How to recognise a good applicant

Hadewych Van Middelaar

Selection procedures have one major pitfall: they favour applicants that are great at interviews. Here are six tips when choosing a candidate.

How to recognise a good applicant

On paper, an applicant could look like the perfect candidate. But how does one know for sure if they will fit well within the team or that they will be equipped sufficiently to do the job?

1. Don’t choose your double

When you notice similarities between yourself and a candidate, it’s easier to make a personal connection with them often resulting in you hiring that individual. Or if they resemble a colleague that you are appreciative of, same outcome. However great that sounds, a successful team does not consist of twenty twin siblings. Diversity is key, and we’ll tell you why. When each person has different qualifications and knowledge base, they complement each other. You can help each other. Take a gamble and give somebody candidates that are different a chance. There is a huge possibility that they have something great to offer the team or company. Something that has been missing.

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2. Use referral recruitment

Involving your employees helps find talent that you might otherwise miss out on. They might already be working at your competition or not actively looking for a new job or a new challenge. Referral recruitment will provide a great first selection. Referred employees often fit better within the organisational culture. Above all, it gives the employees a sense of value that they are being heard.

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3. Don’t be blinded by hard skills

 All anybody wants is the best candidate. Be that as it may, try to focus on more than just ‘who has the best knowledge and skills’. There’s a lot to be said for somebody with a positive attitude, somebody easy to collaborate with. So, look beyond professional competence. Look for somebody that is self-aware, socially intelligent and a good fit within the team.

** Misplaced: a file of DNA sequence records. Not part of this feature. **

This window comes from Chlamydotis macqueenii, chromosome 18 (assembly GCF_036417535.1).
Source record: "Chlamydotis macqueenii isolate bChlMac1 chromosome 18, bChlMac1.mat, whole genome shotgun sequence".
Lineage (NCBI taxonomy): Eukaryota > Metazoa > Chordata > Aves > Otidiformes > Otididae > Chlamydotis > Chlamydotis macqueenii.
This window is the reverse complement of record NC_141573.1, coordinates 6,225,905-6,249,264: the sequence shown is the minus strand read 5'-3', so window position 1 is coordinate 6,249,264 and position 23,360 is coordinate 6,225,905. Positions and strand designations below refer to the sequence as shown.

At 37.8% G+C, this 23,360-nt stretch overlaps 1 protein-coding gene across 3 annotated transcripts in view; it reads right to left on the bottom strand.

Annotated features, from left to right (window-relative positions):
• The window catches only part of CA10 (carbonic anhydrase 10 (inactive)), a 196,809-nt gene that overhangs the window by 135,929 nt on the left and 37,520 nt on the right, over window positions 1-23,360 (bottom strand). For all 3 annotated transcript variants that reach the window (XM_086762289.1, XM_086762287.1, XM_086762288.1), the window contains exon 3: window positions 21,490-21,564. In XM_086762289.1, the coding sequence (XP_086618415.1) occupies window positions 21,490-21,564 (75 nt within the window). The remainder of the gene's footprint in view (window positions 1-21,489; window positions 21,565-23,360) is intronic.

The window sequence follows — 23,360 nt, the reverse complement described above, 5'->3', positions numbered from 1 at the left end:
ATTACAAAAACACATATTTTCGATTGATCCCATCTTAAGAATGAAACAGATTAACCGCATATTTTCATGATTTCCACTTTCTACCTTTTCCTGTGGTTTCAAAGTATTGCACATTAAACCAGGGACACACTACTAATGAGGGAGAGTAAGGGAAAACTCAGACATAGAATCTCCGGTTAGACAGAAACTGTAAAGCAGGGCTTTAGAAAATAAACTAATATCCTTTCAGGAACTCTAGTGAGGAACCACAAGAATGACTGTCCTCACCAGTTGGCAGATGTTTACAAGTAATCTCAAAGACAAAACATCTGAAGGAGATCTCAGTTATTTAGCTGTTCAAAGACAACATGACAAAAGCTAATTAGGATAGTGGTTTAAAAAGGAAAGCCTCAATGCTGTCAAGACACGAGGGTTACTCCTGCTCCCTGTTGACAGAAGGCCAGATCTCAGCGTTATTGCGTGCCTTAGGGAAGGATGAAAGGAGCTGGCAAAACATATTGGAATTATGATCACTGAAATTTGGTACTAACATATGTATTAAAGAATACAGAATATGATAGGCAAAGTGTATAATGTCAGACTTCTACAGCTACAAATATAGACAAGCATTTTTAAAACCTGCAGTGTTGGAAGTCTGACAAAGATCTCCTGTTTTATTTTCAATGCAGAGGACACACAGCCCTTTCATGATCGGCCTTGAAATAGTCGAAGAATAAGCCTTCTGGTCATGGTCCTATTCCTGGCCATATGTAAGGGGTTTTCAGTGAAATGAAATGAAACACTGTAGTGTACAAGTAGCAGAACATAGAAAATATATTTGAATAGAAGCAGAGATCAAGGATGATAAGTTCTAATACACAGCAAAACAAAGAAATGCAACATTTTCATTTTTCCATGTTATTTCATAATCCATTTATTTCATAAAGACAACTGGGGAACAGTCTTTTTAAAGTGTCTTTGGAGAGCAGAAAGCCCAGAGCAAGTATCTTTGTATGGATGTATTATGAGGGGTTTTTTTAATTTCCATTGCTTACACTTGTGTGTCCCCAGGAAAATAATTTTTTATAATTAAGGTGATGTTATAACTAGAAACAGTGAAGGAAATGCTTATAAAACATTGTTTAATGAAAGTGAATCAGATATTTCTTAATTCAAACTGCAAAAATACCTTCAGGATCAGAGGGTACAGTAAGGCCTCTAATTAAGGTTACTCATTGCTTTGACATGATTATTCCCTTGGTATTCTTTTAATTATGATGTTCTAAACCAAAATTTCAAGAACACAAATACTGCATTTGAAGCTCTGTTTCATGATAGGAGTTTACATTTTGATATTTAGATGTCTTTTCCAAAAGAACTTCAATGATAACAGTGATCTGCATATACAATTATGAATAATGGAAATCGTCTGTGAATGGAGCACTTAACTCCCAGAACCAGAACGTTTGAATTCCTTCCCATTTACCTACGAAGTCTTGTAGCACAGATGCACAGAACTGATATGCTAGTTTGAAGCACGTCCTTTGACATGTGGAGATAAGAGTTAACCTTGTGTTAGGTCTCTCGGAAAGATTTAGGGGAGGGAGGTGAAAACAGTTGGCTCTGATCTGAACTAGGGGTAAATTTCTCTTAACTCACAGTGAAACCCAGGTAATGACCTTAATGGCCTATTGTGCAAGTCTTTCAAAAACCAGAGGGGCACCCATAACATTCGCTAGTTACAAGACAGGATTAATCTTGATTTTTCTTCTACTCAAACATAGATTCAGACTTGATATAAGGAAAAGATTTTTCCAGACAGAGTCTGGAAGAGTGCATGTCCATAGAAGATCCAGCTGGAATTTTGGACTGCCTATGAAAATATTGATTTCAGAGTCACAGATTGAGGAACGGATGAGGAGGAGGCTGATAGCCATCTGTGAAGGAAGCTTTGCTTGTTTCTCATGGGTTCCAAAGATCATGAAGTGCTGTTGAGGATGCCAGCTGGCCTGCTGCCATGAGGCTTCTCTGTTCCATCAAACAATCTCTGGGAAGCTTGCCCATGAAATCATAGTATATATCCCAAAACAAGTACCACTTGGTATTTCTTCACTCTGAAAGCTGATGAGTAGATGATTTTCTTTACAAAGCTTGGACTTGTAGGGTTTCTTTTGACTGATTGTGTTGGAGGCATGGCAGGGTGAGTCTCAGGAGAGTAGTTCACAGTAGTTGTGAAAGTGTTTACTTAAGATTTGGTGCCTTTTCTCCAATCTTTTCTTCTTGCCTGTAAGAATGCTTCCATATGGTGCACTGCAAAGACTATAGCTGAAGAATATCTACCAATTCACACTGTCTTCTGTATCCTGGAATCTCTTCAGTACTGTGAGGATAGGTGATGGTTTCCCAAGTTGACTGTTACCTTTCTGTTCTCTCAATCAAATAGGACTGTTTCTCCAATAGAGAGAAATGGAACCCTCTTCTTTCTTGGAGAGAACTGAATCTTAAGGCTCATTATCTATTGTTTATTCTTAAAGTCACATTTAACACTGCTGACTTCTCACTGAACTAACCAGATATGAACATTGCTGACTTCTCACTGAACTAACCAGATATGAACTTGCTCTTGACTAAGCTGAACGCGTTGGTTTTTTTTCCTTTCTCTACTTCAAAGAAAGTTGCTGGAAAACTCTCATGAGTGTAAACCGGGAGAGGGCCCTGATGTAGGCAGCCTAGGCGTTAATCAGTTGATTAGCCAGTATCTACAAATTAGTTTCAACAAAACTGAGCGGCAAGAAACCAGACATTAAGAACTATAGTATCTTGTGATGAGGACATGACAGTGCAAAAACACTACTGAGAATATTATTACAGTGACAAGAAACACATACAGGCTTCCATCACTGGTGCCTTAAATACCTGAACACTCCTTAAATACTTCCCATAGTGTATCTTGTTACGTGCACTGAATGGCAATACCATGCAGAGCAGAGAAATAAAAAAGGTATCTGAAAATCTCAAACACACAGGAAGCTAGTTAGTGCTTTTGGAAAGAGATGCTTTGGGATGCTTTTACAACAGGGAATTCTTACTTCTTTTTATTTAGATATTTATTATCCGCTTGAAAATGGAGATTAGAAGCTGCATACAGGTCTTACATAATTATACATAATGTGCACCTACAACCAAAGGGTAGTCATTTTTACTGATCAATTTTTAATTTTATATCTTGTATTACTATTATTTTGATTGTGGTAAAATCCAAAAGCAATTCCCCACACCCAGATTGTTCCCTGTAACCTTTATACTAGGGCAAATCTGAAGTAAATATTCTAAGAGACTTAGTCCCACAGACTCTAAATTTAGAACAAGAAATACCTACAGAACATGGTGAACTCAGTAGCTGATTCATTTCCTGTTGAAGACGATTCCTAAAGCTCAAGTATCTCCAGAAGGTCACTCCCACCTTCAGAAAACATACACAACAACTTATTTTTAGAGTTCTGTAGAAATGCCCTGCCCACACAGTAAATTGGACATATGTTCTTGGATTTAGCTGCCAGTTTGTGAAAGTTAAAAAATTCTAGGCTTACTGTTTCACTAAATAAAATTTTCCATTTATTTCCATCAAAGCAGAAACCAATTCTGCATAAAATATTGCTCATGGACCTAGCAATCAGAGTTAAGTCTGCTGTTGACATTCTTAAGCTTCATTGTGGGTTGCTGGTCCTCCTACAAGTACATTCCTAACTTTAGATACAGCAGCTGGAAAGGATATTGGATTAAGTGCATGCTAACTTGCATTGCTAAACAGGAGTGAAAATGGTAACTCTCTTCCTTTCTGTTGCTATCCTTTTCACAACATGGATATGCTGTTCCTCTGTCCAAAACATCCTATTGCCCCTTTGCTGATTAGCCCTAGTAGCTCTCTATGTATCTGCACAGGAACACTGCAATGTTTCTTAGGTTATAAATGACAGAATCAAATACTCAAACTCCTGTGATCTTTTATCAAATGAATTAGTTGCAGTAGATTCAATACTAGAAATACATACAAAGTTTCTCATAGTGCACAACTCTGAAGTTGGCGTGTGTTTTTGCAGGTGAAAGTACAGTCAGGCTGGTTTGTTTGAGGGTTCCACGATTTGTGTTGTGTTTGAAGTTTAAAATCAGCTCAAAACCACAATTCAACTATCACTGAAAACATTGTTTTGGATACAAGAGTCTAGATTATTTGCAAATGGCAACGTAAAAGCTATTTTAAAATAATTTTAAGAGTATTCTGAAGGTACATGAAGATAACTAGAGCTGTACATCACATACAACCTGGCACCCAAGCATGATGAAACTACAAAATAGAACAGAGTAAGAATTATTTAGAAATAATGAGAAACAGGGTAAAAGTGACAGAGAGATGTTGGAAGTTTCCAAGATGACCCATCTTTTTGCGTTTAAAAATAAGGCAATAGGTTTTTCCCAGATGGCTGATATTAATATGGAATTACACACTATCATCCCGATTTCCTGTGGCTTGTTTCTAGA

4. Watch what people do, not say

We’ve all seen the online frequently asked questions preparing people for a job interview. As everyone uses these questions, candidates prepare socially desired answers. What you want is to see how somebody reacts in actual practice. Ask for concrete examples of how they have handled similar situations in the past. We suggest you apply the STAR method: Situation, Task, Action, Result.


5. Let teams choose their colleagues

Utilise the expertise of the team members that will have to work with the new employee. Let them think about the job requirements and be present during the interviews. They know better than anyone else which competences are required within the team. They can best judge who is most competent for the task. Once employees see that their opinions are valued within the company, their commitment and loyalty will expand.

6. Organise a test run

The best way to reveal whether or not somebody is up for the task at hand is a test run. Allow promising candidates to participate in a task or let them shadow an employee for a few hours. This also helps candidates determine whether or not they actually fit in with your company. All in all, it’s a win-win situation.

 If you finally meet your match, stay in contact. Test if new employees have established a firm position within the company, gotten off to a good start and have been trained accordingly to do the job right. The end goal is to have great applicants want to stay put within your company.